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Guest tmetzinger

>Tim,>>The other day I took the PMDG 737NG - 600 into Belfast UK Int>A/port and did a full Cat III autoland all the way down to the>runway in App mode with Vnav and Lnav engaged all the way.>From what you say in your last sentence this is not realistic>- or did I misundestand? Are you saying that while the a/craft>can do it, procedurally it is wrong?>>Regards>>IainWhile the sim can perform an autoland (tracking an ILS in dual-channel) is possible with any ILS, in real life, there are a limited number of runways where this is possible.All sorts of things are required to get an airport certified for CAT II and III operations, and one of the chief requirements is having enough flat space around the airplane so that the radar altimeter (which is what triggers the flare) isn't confused by changing terrain. So, unless the approach you are flying has CAT III on the chart, then technically you aren't authorized to autoland on it.

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Guest glenb

Jonathan,Good to hear it worked for you at KSFO 28L. UT :-) I have had the same thing so many times that if I use Ultimate Traffic I will set the traffic in fs9 to zero somewhere on the approach to avoid that problem.If you are up to it try KLAS RNAV (GPS) RWY 25R. I have tried that one so many times with no success. At FEXEN the FAF it will not descend (or descend very slow) to where I take over and use V/S or some other means of controlling the descent. Like I said it works at KPHX but not KLAS and I can find no reason in the SIDSTAR files to explain that.RNAV is the future but I wonder how hard it will be to get the experienced (older) pilots to use it instead of ILS?We are having fun now!

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While the sim can perform an autoland (tracking an ILS in dual-channel) is possible with any ILS, in real life, there are a limited number of runways where this is possible.All sorts of things are required to get an airport certified for CAT II and III operations, and one of the chief requirements is having enough flat space around the airplane so that the radar altimeter (which is what triggers the flare) isn't confused by changing terrain. So, unless the approach you are flying has CAT III on the chart, then technically you aren't authorized to autoland on it.Tim,You're absolutely correct on the Catagory III system. Ken.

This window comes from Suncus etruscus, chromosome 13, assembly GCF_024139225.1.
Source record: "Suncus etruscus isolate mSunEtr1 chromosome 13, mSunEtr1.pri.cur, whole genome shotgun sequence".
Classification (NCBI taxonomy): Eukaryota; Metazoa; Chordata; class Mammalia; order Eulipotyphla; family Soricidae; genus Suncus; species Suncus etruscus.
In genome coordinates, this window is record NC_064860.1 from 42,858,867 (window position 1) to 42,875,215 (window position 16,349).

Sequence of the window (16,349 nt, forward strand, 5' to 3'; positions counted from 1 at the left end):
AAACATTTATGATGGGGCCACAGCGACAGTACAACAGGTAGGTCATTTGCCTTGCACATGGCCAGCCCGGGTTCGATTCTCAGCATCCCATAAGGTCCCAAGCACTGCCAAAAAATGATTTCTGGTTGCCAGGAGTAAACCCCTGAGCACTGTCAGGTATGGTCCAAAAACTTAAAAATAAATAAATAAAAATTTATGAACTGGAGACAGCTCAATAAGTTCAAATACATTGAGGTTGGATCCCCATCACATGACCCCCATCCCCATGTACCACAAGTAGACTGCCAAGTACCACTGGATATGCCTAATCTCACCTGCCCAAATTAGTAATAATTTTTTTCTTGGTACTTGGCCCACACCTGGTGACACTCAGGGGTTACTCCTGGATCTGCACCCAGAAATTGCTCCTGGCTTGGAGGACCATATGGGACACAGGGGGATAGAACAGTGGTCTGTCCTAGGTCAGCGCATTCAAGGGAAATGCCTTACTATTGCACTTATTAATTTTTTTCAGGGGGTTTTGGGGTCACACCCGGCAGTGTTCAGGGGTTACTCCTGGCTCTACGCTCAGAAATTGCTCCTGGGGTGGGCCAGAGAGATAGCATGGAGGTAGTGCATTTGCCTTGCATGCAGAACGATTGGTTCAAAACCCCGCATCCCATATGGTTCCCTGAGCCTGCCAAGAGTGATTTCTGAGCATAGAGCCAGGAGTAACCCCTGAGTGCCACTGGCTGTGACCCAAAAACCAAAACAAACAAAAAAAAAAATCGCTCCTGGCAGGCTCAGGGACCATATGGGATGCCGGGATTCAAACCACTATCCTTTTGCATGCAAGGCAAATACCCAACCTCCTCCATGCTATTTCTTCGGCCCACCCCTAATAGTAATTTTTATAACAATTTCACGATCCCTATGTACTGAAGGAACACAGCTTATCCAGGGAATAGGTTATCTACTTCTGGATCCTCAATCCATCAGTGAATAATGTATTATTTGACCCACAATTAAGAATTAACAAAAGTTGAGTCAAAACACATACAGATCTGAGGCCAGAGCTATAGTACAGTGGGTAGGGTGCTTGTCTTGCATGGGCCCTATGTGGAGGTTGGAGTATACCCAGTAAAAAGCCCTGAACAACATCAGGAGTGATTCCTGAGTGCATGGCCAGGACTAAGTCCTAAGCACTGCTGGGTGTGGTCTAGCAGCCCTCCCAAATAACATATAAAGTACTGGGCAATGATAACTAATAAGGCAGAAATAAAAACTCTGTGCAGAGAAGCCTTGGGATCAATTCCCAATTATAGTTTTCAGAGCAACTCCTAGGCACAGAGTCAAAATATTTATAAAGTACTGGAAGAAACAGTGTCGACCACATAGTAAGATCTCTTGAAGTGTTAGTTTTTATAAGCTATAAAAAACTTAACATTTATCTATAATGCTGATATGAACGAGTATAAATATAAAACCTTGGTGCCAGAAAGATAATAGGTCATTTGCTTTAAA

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Not entirely true. Autolands are allowed on CAT II and CAT III runways. For example Finnair policy is to fly a CATII approach to 50ft RA and then either make an autoland or disconnect and fly the landing manually.Under normal circumstances, you can make a perfectly good autoland on even CATI ILSes, but that is not allowed because the signal quality cannot be ensured on CATI facilities (no separate holding points safely away from the beam etc. etc.).Tero


PPL(A)

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Guest tmetzinger

>Not entirely true. Autolands are allowed on CAT II and CAT>III runways. For example Finnair policy is to fly a CATII>approach to 50ft RA and then either make an autoland or>disconnect and fly the landing manually.>>Under normal circumstances, you can make a perfectly good>autoland on even CATI ILSes, but that is not allowed because>the signal quality cannot be ensured on CATI facilities (no>separate holding points safely away from the beam etc. etc.).>>TeroThanks for the correction! Procedures obviously vary amongst operators and nations.For those of you who always land by hand, remember that the CREW is also certified for CAT II and III operations, and have to log a certain number of autolandings to maintain that certification. So let the airplane do the work now and then.